Sunday, April 27, 2014

2nd Sunday of Easter: Thomas and us

A literary genre that became fashionable when I was growing up was the substitution of a hero for an anti-hero. Of course an anti-hero is not just the opposite of a hero – an anti-hero is not just a villain – the anti-hero is the flawed human being who acts out of mixed motives – somebody who maybe starts out acting on the level of pure self-interest but along the way finds their humanity challenged by a moral dilemma – maybe somebody who ends up doing something good for the wrong reason, or who makes a moral trade-off to achieve something good by acting in a questionable way. Anti-heroes are dubious people – and it is that which makes them of enduring interest to readers who have a sneaking suspicion that their own motivations might also be somewhat mixed.

Thomas – the one we’ve always referred to as the Doubter – is also dubious in just this way. Thomas is a classic anti-hero – like so many other characters in John’s gospel. I’m in two minds about Thomas. On the one hand, I think he gets a raw deal in Church tradition. On the other hand, I think maybe he gets away too easily.

Now for us, a whole week has gone past since Easter Day – a really good thing for me, I’ve had a chance to catch up on some sleep and have a bit of a think about where we’re up to. But for the men and women that first Easter, the ones who’d loved Jesus and who saw him die, the ones who have just been startled awake and scared out of their wits all over again by the ambiguous news that the tomb is empty and that Peter and some of the women claim they have seen Jesus alive and well – we’re still in the evening of that very first day.

John tells us the disciples are in a locked room, gathered together secretly ‘for fear of the Jews’. We need to be careful here, on two counts – firstly to understand this term, ‘the Jews’ as meaning, the Jewish authorities who in collusion with the Roman occupation government have conspired to get rid of a minor troublemaker. We can also read into this some nervousness on the part of country folk from Galilee, up north past Samaria – people who have followed Jesus down to Jerusalem just this once only to see everything fall apart, Jesus taken and executed for political reasons that probably they barely understand – Galilean men and women who maybe feel afraid of everything Judean – but 2000 years later, we who have had too much experience of anti-Semitism need to be very careful how we understand John’s easy shorthand expression – ‘the Jews’.

The second thing we need to unpack a bit carefully is this – John isn’t just talking here about the 11 disciples who become the earliest apostles of the church – instead I think we need to have a mental picture of the whole community that has formed around Jesus – a community that has gradually grown as he has travelled through the villages of Galilee and then made his way down to Jerusalem and this fatal encounter. The reason it’s important is because it’s not just the apostles but the whole community that is about to be charged with a new purpose – the whole community that’s about to be transformed by the gift of the Holy Spirit which empowers them as Jesus has been empowered – but right now they are in hiding, sitting behind locked doors probably waiting to hear the sound of soldiers outside.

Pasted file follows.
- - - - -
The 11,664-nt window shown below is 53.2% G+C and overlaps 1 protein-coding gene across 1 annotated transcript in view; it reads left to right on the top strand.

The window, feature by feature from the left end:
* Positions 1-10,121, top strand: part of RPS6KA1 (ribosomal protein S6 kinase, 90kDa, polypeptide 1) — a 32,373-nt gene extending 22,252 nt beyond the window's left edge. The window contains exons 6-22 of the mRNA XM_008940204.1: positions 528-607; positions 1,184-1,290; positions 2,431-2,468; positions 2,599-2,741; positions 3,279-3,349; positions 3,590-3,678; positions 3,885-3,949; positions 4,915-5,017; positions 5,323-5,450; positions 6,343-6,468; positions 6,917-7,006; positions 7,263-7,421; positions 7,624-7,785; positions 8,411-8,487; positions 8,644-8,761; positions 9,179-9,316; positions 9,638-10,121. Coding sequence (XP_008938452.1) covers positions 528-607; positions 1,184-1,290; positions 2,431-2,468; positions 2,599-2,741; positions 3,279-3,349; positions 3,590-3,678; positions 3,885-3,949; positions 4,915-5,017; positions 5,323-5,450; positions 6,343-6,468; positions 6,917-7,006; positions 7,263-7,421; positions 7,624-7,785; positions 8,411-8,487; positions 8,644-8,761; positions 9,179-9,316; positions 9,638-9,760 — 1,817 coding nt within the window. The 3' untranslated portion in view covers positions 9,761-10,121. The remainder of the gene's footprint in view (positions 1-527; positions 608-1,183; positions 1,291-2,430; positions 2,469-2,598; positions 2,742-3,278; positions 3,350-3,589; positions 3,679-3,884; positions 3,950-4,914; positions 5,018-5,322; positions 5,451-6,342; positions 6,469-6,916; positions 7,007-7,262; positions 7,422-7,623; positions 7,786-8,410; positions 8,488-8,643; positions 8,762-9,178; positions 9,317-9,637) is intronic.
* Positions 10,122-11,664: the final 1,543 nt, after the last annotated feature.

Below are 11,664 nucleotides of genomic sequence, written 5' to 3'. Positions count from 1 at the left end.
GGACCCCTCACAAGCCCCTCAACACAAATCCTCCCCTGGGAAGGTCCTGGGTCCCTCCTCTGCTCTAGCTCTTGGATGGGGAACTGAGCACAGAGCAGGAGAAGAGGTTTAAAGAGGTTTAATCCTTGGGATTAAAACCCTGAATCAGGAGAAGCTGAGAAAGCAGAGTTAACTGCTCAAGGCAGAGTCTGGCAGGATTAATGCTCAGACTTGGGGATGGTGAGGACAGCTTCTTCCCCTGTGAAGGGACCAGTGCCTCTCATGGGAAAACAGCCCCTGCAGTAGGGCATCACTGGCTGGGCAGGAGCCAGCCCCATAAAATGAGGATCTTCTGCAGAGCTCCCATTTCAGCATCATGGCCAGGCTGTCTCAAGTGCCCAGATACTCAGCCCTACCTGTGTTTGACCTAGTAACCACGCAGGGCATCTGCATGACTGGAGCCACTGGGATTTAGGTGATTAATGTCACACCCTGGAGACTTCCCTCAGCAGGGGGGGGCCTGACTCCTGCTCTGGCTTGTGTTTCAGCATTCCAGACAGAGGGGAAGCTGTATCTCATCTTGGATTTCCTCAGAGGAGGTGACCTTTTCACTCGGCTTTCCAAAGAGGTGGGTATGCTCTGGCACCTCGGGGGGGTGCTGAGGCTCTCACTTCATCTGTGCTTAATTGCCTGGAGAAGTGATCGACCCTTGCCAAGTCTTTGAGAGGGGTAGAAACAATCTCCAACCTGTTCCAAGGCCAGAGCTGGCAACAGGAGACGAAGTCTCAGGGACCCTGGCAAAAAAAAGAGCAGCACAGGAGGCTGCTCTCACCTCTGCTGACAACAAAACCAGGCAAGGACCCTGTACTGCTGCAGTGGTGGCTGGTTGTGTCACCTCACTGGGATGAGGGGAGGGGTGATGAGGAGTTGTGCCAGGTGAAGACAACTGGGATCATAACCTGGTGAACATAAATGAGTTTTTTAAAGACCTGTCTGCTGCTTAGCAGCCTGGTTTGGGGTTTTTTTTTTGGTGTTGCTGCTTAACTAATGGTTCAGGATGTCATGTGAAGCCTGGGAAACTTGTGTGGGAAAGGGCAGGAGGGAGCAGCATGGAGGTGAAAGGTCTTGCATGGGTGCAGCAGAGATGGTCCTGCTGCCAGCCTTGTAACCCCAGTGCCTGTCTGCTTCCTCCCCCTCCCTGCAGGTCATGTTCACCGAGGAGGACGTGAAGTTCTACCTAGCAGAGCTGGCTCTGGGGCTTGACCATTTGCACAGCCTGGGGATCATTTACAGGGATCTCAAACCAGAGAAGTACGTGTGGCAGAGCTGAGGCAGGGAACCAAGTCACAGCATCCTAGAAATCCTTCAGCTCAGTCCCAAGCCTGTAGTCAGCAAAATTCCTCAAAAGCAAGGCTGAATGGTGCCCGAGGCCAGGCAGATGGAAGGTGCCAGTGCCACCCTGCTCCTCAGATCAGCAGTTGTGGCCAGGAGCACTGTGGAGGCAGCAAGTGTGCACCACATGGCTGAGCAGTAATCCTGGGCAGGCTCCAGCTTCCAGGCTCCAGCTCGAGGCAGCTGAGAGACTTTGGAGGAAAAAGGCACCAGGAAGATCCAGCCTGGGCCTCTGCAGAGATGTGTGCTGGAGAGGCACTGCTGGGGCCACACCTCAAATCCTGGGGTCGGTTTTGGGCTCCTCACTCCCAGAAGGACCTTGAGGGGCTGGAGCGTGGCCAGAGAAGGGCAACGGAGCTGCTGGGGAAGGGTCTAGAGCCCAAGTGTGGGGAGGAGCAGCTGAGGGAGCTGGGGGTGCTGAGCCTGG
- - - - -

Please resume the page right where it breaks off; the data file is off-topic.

This passage in chapter 20 of John’s gospel is sometimes called the Johannine Pentecost, because where in Luke’s more picturesque account it takes a full 40 days after the ascension for the Holy Spirit to come down on the apostles in tongues of fire, in John’s gospel the gift of the Spirit comes immediately when Jesus has been glorified – for John there is no time lag between Jesus’ suffering and his glorification and so it is right on that first day that Jesus empowers the community of faith and sends them, just as he has been sent. The way John writes it directs our minds better, I think, to what it means to be a disciple – the agenda for discipleship is set by Jesus’ own relationship with the Father, which has been opened up to include those who believe in him – Jesus’ offer of life to those who believe in him becomes the template for the Christian community which is also about living out of a new sort of relationship with God. The Spirit that empowers Jesus to offer the sort of relationship that gives life is transferred to the community of faith when Jesus breathes on them – this is a play on words in Greek that always reminds me of learning to give CPR, mouth to mouth resuscitation – because this breath is literally as well as symbolically Jesus’ life that is passed on to reanimate those who love him. This scene gives us the hint that what is happening in resurrection is that it is we who are being brought to life, and the resurrection life of Jesus is inseparable from what the Church does in continuing to proclaim and demonstrate what that new life is about.